American Heritage® Dictionary of the English Language, Fourth Edition
- n. A bishop in the Eastern Orthodox Church ranking immediately below a patriarch.
- n. The ruler of a province in the Byzantine Empire.
- adj. Botany Of or relating to a xylem whose early development is away from the center and toward the periphery.
Century Dictionary and Cyclopedia
- n. The ruler of a province in the Byzantine empire. The most important was the exarch of Ravenna. See exarchate.
- n. In the early church, a prelate presiding over a diocese: as, the exarch of Ephesus. The title is often used as synonymous with patriarch; but strictly the exarch was inferior in rank and power to the patriarch, and superior to the metropolitan.
- n. In the Gr. Ch., a legate of a patriarch, whose duty it is to sustain the authority of the patriarch, and to obtain accurate information concerning the lives of the clergy, ecclesiastical observances, monastic discipline, etc., in the provinces assigned to him. The power of the exarchs is very great. They can absolve, depose, or excommunicate in the name of the patriarch.
- n. historical In the Byzantine Empire, a governor of a distant province.
- n. In the Eastern Christian Churches, the deputy of a patriarch, or a bishop who holds authority over other bishops without being a patriarch.
- n. In these same churches, a bishop appointed over a group of the faithful not yet large enough or organized enough to constitute an eparchy or diocese.
GNU Webster's 1913
- n. A viceroy; in Ravenna, the title of the viceroys of the Byzantine emperors; in the Eastern Church, the superior over several monasteries; in the modern Greek Church, a deputy of the patriarch , who visits the clergy, investigates ecclesiastical cases, etc.
- n. a bishop in one of several Eastern Orthodox Churches in North America
- n. a bishop in eastern Christendom who holds a place below a patriarch but above a metropolitan
- n. a viceroy who governed a large province in the Roman Empire
- Borrowed from Church Latin exarchus. (Wiktionary)
- Late Latin exarchus, an overseer, from Greek exarkhos, from exarkhein, to lead : ex-, ex- + arkhein, to rule.ex(o)- + Greek arkhē, beginning (from arkhein, to rule, begin). (American Heritage® Dictionary of the English Language, Fourth Edition)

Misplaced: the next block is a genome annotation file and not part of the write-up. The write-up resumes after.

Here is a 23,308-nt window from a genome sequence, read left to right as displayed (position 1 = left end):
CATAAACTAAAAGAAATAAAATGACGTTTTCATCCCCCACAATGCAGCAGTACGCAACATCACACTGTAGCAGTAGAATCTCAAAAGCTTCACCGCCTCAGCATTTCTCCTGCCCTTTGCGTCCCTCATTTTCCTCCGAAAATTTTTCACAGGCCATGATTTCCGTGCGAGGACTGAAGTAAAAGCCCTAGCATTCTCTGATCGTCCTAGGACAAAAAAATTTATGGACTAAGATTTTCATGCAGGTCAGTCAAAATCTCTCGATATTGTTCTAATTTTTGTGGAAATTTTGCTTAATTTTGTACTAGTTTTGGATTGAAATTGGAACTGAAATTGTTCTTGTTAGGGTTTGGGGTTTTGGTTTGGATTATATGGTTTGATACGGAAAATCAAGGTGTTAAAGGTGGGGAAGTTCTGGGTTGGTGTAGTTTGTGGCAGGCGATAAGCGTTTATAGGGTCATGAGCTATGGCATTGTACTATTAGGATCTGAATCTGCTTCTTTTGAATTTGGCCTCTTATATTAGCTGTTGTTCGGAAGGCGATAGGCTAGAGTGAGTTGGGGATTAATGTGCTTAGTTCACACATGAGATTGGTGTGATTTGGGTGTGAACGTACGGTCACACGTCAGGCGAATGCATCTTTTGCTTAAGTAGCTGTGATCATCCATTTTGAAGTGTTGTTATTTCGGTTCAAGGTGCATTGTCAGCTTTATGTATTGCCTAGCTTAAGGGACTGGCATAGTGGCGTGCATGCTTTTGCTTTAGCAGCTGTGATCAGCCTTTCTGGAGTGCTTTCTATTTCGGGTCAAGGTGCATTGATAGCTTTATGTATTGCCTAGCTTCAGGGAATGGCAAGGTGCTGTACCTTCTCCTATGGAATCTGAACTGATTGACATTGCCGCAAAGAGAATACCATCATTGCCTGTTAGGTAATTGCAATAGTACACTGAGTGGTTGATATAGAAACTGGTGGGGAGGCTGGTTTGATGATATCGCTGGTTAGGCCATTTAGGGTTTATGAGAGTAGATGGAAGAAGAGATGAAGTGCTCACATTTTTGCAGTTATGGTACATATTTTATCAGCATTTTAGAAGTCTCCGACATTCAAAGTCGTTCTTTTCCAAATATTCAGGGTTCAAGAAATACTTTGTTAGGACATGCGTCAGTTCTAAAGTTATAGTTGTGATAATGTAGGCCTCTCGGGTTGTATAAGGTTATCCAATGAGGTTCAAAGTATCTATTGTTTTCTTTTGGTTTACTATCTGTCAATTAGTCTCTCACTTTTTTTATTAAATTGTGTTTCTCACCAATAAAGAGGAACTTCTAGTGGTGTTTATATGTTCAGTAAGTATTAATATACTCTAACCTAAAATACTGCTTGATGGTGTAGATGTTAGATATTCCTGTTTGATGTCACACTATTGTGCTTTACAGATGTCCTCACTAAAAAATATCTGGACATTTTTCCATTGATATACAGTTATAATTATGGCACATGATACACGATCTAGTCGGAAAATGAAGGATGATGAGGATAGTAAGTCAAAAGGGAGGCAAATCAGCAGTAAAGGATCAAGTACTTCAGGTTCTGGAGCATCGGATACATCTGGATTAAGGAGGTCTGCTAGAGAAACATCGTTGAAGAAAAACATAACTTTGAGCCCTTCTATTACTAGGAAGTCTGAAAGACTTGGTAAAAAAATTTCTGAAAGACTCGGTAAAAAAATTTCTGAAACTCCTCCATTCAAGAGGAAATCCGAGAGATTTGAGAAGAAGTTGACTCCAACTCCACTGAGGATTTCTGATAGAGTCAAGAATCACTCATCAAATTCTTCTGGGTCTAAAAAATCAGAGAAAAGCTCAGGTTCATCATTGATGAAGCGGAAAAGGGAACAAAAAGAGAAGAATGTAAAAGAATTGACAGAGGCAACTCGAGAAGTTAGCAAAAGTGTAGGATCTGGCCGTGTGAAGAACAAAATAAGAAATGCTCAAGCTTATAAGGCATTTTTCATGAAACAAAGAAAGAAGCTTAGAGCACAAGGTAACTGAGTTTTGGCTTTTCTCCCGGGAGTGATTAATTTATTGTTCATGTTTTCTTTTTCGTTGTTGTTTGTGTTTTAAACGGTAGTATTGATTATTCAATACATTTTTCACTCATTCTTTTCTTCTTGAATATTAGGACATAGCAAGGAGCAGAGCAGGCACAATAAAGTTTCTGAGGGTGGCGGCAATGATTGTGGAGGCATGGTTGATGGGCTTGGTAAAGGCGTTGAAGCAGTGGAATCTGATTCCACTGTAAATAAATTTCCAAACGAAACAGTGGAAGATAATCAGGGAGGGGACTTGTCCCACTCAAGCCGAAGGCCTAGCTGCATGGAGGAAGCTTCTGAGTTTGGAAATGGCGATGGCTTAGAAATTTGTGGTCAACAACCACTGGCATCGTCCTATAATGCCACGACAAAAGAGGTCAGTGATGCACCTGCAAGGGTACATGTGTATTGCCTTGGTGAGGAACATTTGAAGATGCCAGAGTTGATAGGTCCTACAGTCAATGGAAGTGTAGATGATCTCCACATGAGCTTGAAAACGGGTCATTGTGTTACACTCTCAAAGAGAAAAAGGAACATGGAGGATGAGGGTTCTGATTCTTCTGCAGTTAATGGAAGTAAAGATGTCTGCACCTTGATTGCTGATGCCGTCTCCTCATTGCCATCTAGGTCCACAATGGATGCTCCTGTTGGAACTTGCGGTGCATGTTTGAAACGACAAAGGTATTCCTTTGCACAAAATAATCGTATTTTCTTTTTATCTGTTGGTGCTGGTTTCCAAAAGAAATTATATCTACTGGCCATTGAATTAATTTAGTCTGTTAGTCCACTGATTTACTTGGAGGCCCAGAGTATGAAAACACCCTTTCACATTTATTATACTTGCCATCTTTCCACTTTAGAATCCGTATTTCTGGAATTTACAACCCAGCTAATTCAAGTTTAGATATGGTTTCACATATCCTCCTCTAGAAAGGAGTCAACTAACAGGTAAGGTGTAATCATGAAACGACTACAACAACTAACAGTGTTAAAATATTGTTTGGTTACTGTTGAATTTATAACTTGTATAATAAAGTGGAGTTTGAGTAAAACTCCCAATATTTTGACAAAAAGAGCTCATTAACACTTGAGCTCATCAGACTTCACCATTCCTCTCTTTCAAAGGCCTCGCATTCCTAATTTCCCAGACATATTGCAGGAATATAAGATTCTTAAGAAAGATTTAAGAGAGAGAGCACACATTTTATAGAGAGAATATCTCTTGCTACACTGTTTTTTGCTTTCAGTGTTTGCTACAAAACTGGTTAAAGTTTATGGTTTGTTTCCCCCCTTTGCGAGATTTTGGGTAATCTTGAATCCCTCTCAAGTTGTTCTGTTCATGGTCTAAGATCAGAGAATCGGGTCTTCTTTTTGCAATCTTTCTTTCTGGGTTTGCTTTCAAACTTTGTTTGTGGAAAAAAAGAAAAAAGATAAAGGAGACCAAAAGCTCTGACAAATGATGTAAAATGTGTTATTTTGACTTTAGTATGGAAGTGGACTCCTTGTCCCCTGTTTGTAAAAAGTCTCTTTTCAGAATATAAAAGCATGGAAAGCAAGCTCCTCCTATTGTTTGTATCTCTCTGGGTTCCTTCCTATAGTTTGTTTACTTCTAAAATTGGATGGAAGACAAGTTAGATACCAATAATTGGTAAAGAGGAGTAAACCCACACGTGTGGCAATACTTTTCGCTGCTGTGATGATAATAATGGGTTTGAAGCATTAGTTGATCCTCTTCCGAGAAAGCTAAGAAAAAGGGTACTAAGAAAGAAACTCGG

“The title exarch is here applied to the primate of a group of provincial churches, as it had been used by Ibas, bishop of Edema, at his trial in”
“The two chief districts were the country about Ravenna, the exarchate, where the exarch was the centre of the opposition, and the Duchy of Rome, which embraced the lands of Roman Tuscany north of the Tiber and to the south the”
“In the ninth century every diocese (presumably the cenobites of every diocese) or district formed a sort of federation under the presidency of a hegumenos known as the exarch or archimandrite.”
“Saint Leo II. wrote two special letters, one to Pierre Notaire, the other to the king of the Visigoths, for the purpose of combating and rejecting, in questions touching the dead, the authority of the exarch and the supremacy of the”
“The Roman bishop, elected by the people, craved protection for the bishop, of the exarch of Ravenna, who had the power of confirming or of cancelling the election.”
“Italy having come into the hands of the French, a change of form and order took place, the popes acquiring greater temporal power, and the new authorities adopting the titles of count and marquis, as that of duke had been introduced by Longinus, exarch of Ravenna.”
“Desiderius kept faith at first, and proceeded to resign the districts to the pope, according to the agreement made with Pepin, so that an exarch was no longer sent from Constantinople to Ravenna, but it was governed according to the will of the pope.”
“Aistulf, king of the Lombards, had taken Ravenna (751), the seat of the exarch, besieged Rome, and exacted tribute.”
“The mob thereupon rose, slew Phocas, and proclaimed Heraclius, the son of the exarch, as emperor.”
“Conspiracy against Phocas, led by Priscus and supported by the exarch of Africa.”
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